Makoto Shinkai, Your Name’s director, has described Koe no Katachi (The Shape Of Voice) as “too cool”. Can this tale of disabilities, school bullying, friendships and growing live up to such a high praise?
Opening the film a song from The Who, My Generation, is either an act of supreme confidence or extreme folly. Fortunately, Naoka Yamada’s Koe no Katachi more than manages to live up to the promise set in those opening minutes (add in Shinkai’s praise).
Koe no Katachi: Kids Can Be Quite Cruel To One Another
Shoya Ishida’s less complicated life becomes a lot more confusing when a deaf girl, Shoko Nishimiya, joins them in his elementary school class. It’s not long before his curiosity, and that of his classmates, turns into something nasty. When Nishimiya eventually transferred to another school, the blame for bullying her falls squarely on Ishida’s shoulders.
It may not be entirely fair to say the least, but he’s not completely innocent as well. The consequences of his actions will reverberate through all of their lives for the years to come. Until Ishida runs into Nishimiya again 5 years later…
What could have been a very creepy tale of bully seeking redemption manages to be something else. There’s the beautiful animation to thank for that fact. In addition, there’s also the strong characterization factor and the interesting directorial choices. Plus, the great music and a cast and plot that are, nonetheless, engaging and almost constantly surprising.
The Former Bully That Is Shoya Ishida
For a former bully, Ishida is easier to empathize with than you’d perceive. The few years since elementary school had been incredibly isolating and depressing for him, to the point that he’d given up on hanging with friends or making new ones. I know the feeling really, but I was never the bully back in the day. Back in the day, I was like Shoko and people were bullying me. That’s something we don’t need to talk about here.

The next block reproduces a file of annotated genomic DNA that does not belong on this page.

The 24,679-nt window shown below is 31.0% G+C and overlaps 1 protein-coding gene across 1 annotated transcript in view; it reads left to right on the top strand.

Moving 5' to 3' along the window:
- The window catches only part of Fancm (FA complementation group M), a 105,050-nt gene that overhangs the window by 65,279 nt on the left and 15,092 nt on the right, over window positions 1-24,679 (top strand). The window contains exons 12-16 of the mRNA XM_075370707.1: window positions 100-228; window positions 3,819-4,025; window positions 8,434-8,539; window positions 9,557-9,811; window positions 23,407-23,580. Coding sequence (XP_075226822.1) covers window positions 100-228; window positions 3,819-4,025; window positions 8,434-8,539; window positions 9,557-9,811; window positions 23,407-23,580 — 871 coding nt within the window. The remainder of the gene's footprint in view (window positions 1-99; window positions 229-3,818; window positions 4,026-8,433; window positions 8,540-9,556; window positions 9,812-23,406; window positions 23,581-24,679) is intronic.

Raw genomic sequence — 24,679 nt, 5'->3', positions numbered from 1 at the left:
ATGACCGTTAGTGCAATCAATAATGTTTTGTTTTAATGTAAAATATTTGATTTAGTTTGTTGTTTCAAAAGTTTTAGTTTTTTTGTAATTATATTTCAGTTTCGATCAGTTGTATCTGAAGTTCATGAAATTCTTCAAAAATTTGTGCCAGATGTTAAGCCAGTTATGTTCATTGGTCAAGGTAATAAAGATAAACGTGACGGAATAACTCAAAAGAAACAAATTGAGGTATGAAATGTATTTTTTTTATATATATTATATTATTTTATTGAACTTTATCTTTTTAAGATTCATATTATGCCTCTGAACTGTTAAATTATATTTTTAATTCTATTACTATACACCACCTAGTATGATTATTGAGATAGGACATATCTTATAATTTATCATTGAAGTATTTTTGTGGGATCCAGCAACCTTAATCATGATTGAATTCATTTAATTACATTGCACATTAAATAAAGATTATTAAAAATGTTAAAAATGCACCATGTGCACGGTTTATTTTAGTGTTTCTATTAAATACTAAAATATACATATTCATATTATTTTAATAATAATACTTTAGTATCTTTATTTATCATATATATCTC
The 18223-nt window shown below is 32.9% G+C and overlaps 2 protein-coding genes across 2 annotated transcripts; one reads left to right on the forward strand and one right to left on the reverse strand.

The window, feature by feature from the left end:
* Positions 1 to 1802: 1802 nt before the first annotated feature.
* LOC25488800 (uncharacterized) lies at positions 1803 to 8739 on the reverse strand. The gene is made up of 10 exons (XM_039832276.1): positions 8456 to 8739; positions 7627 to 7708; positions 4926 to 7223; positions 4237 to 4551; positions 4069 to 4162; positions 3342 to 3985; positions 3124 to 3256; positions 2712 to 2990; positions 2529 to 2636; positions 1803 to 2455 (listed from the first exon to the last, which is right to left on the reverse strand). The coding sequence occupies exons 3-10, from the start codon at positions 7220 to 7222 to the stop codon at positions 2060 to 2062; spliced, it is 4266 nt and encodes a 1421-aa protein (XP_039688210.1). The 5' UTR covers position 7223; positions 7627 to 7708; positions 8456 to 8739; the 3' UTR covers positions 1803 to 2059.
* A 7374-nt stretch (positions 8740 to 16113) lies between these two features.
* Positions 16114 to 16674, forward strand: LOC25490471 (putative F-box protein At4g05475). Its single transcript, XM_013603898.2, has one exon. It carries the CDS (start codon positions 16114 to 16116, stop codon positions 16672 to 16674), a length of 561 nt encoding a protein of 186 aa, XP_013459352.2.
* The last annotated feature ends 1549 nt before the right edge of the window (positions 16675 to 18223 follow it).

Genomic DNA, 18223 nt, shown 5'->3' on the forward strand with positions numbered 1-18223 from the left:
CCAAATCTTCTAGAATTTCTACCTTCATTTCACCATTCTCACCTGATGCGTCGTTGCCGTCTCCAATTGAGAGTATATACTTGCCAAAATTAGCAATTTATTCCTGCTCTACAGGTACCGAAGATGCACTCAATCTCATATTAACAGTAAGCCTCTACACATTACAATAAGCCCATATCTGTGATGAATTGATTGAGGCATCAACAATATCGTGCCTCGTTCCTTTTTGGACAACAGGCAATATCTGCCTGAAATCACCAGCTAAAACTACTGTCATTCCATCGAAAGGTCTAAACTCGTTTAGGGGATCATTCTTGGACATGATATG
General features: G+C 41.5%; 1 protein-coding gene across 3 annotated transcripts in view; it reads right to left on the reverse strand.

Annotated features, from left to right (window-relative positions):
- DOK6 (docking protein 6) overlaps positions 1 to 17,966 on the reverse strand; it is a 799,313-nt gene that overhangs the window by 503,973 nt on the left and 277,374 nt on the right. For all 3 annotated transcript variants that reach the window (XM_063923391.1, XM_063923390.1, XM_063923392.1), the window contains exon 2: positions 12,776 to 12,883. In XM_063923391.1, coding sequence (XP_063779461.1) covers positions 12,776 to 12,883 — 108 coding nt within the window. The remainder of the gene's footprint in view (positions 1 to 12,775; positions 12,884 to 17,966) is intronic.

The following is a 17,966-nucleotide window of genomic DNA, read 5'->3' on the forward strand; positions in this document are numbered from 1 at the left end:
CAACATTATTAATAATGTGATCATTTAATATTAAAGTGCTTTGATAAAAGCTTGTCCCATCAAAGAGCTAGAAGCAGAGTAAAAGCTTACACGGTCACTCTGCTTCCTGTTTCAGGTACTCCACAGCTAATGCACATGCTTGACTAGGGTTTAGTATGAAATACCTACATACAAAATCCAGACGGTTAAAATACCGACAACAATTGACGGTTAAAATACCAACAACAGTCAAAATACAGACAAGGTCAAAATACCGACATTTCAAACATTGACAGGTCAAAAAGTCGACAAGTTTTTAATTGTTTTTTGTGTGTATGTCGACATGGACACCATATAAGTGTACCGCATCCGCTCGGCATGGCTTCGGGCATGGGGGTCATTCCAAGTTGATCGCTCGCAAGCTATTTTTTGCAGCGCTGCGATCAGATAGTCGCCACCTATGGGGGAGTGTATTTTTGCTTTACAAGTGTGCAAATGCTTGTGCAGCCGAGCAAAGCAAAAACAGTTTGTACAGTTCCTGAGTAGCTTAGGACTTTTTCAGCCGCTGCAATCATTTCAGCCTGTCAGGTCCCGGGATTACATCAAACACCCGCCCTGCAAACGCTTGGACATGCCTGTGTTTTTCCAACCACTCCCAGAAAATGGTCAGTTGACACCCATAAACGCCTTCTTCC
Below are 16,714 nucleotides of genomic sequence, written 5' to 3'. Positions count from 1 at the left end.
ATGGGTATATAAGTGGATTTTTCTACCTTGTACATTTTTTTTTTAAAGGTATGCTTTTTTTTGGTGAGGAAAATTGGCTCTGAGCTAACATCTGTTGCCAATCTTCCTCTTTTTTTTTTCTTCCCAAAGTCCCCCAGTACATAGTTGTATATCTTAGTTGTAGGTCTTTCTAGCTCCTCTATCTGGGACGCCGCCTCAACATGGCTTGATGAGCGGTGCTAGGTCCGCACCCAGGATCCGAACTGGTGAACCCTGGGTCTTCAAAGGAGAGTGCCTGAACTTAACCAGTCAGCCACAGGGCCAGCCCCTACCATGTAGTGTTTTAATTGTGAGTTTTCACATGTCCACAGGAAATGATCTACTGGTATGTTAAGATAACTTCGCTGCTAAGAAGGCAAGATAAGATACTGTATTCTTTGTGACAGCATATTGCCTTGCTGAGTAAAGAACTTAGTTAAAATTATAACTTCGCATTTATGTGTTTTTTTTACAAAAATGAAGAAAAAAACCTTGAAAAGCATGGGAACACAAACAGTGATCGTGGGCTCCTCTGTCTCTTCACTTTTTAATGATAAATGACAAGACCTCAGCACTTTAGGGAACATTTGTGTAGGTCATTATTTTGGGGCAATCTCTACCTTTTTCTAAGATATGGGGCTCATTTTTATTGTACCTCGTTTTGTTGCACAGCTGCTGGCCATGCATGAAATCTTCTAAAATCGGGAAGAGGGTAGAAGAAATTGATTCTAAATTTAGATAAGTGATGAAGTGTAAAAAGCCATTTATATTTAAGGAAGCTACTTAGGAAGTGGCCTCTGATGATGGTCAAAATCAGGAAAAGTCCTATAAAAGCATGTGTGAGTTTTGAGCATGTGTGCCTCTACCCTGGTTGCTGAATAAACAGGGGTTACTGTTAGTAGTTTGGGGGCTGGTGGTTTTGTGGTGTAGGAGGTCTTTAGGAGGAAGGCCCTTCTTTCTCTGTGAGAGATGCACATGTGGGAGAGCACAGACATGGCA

Just as you sympathize with him however, the film jumps back in time to show you just how bad his behavior towards Nishimiya was (along with the rest of his classmates). It’s a nuanced approach that’s taken with all of the characters around both Nishimiya and Ishida. There’s far more to the stereotypical “mean girl”, “smart girl” and “nice girl” than first appears. However, they’re also true for those stereotypes, for their own reasons anyway.
There’s No Such Thing As Recess In Koe No Katachi
The plot of the movie may sound like other high school anime or anime movies out there. However, the strong characterization, avoidance of easy solutions to problems and a lot of unexpected turns elevate it beyond that.
It helps that the film is attractive to the viewer’s eye. The animation is of top-quality but it’s matched by some very interesting selections in setting and framing. With Ishida too ahamed to look people in the eye, there were a ton of shots of people’s feet or the sky.
It happens so often that it becomes almost a visual shorthand for the audience to understand character’s feelings. Almost more than any dialogue ever could. There’s also a crystal clear visual treatment which showcases just how open or closed Ishida is to the people around him at any time.
Final Thoughts on Koe no Katachi
Accompanying the visuals is an absolutely fantastic score. It’s not quite as poppy as the RADWIMPS soundtrack to Your Name. However, the soft piano and orchestral score really suits Koe no Katachi’s story of intense ups and downs.
The only real downside to the film is that it’s very much Ishida’s story. You never really get a feel for Nishimiya’s character outside some plot points. I mean, we never got to know how she became deaf in the first place. Plus, it doesn’t detract from the film too much. But it would have been nice to see more of the story, and the experience of growing up deaf in Japan from her point of view.
Overall, Koe no Katachi is another masterpiece that you should definitely watch. It will really hit you hard in the feels. I know. I’ve cried the first time I’ve watched it.